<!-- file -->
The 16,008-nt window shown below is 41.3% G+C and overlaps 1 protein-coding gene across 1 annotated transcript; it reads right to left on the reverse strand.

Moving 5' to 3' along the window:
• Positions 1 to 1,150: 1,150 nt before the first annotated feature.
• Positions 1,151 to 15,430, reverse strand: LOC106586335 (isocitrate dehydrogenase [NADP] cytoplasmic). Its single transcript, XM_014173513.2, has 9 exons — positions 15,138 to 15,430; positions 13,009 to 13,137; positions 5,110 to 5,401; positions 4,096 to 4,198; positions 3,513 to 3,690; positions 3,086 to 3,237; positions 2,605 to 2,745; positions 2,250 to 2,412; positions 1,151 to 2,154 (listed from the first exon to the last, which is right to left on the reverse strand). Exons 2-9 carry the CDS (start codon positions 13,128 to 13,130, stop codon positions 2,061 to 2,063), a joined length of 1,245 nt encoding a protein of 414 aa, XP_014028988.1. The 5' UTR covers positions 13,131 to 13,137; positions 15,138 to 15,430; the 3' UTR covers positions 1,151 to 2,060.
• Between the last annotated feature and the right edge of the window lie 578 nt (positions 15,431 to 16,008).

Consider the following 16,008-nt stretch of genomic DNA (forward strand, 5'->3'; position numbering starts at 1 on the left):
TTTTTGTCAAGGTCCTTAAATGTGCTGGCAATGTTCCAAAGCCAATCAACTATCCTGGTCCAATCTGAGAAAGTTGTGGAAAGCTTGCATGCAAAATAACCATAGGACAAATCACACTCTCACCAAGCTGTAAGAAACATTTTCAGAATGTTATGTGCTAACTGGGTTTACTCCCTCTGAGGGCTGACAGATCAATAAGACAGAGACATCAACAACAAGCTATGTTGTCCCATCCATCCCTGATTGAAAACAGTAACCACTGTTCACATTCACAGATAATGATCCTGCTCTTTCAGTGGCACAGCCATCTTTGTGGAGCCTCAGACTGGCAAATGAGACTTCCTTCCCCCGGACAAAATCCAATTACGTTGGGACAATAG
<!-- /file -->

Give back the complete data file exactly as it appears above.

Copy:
The 16,008-nt window shown below is 41.3% G+C and overlaps 1 protein-coding gene across 1 annotated transcript; it reads right to left on the reverse strand.

Moving 5' to 3' along the window:
• Positions 1 to 1,150: 1,150 nt before the first annotated feature.
• Positions 1,151 to 15,430, reverse strand: LOC106586335 (isocitrate dehydrogenase [NADP] cytoplasmic). Its single transcript, XM_014173513.2, has 9 exons — positions 15,138 to 15,430; positions 13,009 to 13,137; positions 5,110 to 5,401; positions 4,096 to 4,198; positions 3,513 to 3,690; positions 3,086 to 3,237; positions 2,605 to 2,745; positions 2,250 to 2,412; positions 1,151 to 2,154 (listed from the first exon to the last, which is right to left on the reverse strand). Exons 2-9 carry the CDS (start codon positions 13,128 to 13,130, stop codon positions 2,061 to 2,063), a joined length of 1,245 nt encoding a protein of 414 aa, XP_014028988.1. The 5' UTR covers positions 13,131 to 13,137; positions 15,138 to 15,430; the 3' UTR covers positions 1,151 to 2,060.
• Between the last annotated feature and the right edge of the window lie 578 nt (positions 15,431 to 16,008).

Consider the following 16,008-nt stretch of genomic DNA (forward strand, 5'->3'; position numbering starts at 1 on the left):
TTTTTGTCAAGGTCCTTAAATGTGCTGGCAATGTTCCAAAGCCAATCAACTATCCTGGTCCAATCTGAGAAAGTTGTGGAAAGCTTGCATGCAAAATAACCATAGGACAAATCACACTCTCACCAAGCTGTAAGAAACATTTTCAGAATGTTATGTGCTAACTGGGTTTACTCCCTCTGAGGGCTGACAGATCAATAAGACAGAGACATCAACAACAAGCTATGTTGTCCCATCCATCCCTGATTGAAAACAGTAACCACTGTTCACATTCACAGATAATGATCCTGCTCTTTCAGTGGCACAGCCATCTTTGTGGAGCCTCAGACTGGCAAATGAGACTTCCTTCCCCCGGACAAAATCCAATTACGTTGGGACAATAG